Alexis studied on the Amsterdam, Netherlands: Dutch Criminal Justice (Summer) Program in Summer 2016.
If you could give only one reason, why would you suggest other students study abroad?
I would suggest that other students study abroad because personally and academically it provided me with a much appreciated shift in perspective. Not only was it eye opening, but it was also an incredibly enjoyable experience during which I met students similar to myself who I bonded with a great deal through all of our travels.
What was it about your program specifically that fit your personal goals over other programs?
I have always wanted to travel Europe, but this program gave me opportunities that related directly to my major and my interests like visiting the Anne Frank house, touring dutch prisons, homeless shelters, juvenile detention centers, and even a women’s resource center for human trafficking and prostitution. These are experiences that are completely unique to Penn States program in Amsterdam due to the hard work and connections of Howard Smith and his Dutch partners. I would have never been able to create a trip like this one traveling to Amsterdam on my own.
How have you used the skills you learned abroad now that you are back; either in job searching, or in other activities?
I’ve only been back for two months, but I think that the famous dutch attitude of tolerance and open mindedness has rubbed off on me. In my classes I’ve found that my opinions on certain issues that we covered in Amsterdam have shifted. I think I gained more confidence and independence from my solo travel experiences and due to the fact that Howard Smith had us write 25 pages of summaries on articles related to our class work, I’d say my writing and critical thinking skills have improved as well.
What experiences did you have while studying abroad that you feel you could not have had if you had stayed at Penn State?
I sometimes think about what would have happened had I stayed at home and took a summer course instead or read up on dutch culture. My thoughts on this are that I would’ve saved a lot of money but also lost an incredible experience and missed out on the best summer of my life. There is no way to immerse yourself in a culture or understand a group of people different from the people that you are used to without visiting them and living the way they live. My trip was 100% worth it for me, and I’d do it again.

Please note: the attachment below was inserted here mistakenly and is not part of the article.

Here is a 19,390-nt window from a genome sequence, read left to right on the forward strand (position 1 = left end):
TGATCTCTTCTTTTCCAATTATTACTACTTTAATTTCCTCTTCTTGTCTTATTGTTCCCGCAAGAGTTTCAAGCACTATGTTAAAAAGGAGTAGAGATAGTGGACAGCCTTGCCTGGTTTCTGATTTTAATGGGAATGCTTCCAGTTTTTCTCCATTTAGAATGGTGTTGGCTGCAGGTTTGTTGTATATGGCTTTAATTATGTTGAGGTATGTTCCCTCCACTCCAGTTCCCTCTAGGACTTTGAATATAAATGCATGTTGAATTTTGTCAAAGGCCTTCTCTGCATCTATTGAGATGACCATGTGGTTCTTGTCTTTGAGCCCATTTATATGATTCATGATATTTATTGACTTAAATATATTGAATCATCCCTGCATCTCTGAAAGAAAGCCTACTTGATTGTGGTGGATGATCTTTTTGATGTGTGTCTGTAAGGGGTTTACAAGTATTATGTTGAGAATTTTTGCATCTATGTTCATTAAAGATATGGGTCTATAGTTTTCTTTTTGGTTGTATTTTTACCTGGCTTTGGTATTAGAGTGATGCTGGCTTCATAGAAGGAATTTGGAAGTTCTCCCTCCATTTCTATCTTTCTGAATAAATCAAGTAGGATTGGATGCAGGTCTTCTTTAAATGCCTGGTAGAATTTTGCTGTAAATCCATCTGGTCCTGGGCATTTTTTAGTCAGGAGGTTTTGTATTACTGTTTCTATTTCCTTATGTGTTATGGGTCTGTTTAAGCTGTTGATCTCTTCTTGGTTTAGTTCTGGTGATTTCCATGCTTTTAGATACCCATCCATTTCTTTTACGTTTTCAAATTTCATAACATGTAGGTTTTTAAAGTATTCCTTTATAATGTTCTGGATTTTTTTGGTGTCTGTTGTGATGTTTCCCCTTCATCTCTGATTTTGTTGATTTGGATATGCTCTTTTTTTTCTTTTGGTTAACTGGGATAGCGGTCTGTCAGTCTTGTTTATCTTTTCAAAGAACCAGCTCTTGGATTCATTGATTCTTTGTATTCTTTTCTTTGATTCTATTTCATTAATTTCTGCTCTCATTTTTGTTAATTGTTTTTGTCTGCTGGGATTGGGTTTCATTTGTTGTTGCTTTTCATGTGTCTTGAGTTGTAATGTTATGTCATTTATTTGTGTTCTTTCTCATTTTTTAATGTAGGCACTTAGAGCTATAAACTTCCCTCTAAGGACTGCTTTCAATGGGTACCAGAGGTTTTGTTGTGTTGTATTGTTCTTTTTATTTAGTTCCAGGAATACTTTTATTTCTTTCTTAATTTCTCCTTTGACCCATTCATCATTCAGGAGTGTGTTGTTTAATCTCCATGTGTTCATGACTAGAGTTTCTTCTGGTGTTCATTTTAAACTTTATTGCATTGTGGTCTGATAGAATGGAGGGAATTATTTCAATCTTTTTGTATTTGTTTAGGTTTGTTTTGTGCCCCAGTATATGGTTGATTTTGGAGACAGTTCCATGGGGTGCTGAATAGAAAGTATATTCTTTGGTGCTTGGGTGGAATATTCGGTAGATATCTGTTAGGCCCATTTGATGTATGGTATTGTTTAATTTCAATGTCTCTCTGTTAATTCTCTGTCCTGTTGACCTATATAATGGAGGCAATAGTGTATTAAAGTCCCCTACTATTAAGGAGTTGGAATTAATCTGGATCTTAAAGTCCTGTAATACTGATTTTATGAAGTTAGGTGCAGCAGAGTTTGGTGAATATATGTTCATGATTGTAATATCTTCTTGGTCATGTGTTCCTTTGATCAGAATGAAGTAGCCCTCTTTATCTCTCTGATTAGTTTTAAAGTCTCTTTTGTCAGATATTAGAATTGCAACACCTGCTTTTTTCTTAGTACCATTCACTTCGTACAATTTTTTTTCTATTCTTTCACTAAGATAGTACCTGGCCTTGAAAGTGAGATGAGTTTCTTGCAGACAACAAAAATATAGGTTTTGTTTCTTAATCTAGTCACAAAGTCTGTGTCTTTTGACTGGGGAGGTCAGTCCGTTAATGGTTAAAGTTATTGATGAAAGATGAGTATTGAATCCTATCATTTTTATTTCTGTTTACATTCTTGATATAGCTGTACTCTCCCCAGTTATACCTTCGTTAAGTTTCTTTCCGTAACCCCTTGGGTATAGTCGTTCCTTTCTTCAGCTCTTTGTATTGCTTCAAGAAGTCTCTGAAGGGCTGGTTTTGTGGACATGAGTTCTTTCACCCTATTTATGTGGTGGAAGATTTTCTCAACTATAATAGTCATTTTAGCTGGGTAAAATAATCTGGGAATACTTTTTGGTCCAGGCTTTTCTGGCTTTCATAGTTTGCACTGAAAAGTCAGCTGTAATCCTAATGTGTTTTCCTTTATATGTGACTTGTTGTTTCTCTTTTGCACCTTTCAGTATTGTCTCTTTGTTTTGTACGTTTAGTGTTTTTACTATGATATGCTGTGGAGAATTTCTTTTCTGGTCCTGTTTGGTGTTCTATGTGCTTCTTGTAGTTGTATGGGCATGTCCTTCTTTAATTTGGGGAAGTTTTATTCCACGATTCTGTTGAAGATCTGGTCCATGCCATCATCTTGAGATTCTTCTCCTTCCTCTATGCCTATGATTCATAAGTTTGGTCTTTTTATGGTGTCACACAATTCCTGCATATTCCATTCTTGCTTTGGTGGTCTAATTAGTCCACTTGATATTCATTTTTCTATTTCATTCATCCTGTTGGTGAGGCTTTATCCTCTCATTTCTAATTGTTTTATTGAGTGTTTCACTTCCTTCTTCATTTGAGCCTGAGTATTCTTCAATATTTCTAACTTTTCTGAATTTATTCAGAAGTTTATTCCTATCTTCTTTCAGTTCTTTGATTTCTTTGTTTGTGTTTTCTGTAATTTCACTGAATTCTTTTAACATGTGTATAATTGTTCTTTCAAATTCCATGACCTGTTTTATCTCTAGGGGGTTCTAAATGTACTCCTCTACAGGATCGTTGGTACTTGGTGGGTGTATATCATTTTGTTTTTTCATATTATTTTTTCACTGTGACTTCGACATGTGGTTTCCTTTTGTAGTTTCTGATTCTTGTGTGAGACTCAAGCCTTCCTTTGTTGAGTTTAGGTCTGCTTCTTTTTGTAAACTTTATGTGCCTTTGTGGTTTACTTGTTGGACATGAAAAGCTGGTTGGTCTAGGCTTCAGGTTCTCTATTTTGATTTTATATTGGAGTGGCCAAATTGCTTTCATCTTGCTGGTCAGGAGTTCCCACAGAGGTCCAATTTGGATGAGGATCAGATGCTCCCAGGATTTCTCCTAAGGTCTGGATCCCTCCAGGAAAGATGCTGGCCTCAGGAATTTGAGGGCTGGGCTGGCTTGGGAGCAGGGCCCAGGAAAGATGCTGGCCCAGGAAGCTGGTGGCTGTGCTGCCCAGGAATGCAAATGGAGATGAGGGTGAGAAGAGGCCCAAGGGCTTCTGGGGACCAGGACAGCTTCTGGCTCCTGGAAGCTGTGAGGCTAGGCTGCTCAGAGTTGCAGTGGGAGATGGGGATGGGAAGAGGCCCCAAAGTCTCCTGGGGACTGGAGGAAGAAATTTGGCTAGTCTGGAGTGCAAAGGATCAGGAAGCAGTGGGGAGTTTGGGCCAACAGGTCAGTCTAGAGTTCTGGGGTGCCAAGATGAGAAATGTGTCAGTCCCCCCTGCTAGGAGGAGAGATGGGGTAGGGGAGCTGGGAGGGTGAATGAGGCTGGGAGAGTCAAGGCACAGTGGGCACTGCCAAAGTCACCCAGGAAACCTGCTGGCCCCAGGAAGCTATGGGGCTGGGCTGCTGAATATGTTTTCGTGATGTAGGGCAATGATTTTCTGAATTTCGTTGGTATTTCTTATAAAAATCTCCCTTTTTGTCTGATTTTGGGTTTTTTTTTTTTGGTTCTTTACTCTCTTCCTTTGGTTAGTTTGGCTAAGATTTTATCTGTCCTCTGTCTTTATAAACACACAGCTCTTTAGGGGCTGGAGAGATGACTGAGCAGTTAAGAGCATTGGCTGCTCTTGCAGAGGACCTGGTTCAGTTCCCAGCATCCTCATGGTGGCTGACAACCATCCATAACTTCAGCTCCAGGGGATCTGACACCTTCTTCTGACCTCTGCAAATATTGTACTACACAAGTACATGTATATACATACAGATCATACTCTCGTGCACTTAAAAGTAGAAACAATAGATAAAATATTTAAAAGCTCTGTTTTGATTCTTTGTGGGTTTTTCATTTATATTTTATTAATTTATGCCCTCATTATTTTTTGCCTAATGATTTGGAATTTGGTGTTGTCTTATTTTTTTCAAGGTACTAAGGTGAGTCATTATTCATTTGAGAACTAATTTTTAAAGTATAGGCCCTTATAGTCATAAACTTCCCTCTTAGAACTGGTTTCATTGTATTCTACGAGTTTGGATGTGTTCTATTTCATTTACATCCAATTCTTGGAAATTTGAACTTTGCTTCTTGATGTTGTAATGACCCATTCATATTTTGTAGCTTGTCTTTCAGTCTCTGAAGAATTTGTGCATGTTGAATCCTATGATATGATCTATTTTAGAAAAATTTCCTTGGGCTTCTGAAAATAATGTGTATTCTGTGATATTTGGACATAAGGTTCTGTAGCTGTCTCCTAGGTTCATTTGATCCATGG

What advice would you give to outbound study abroad students to help them make the most out of their study abroad experiences?
If you’re not sure if you need that specific item of clothing that you keep debating on, the answer is no, you don’t need it. Suitcase space is precious, use it wisely. Don’t be afraid to eat street food sometimes, on the same hand don’t be afraid to splurge on a meal every once in awhile. You’re in another country, remember you can get McDonald’s at home. Explore, get lost, it’s okay. Ask people for directions. Even if everyone seems to speaks English, put some effort in to learn the language of the country you’re visiting. Ask your waiter/waitress for their favorite local bars/hangouts/places you should see before you leave. Make friends with the people on your trip. Always know where your wallet is and on the first day, find an ATM close to your hotel/apartment.
Share an experience where you interacted with someone in your host culture in a way that taught you something.
On the first day of class we went on a tour of the red light district with “homeless Eddie.” Eddie speaks perfect English and is no longer homeless because of his rapidly growing tour business, but because of his past, he was able to show us his perspective of the city of Amsterdam, which turned out to be extremely memorable for me. We walked passed lit up windows with red curtains where the prostitutes or “window girls” were working, he explained to us that human trafficking and hard drug use were huge issues for these women and that very few of them wanted to work this way. Later on in the week, we were given a lecture by a former sex worker that explained to us that she worked in the windows and for escort services completely of her own free will and only stopped because she was aging and because of the stigma it had for her family. These differing perspectives that were both willingly provided for us by our professors were not only interesting in themselves, but they allowed us to form our opinions on the truth.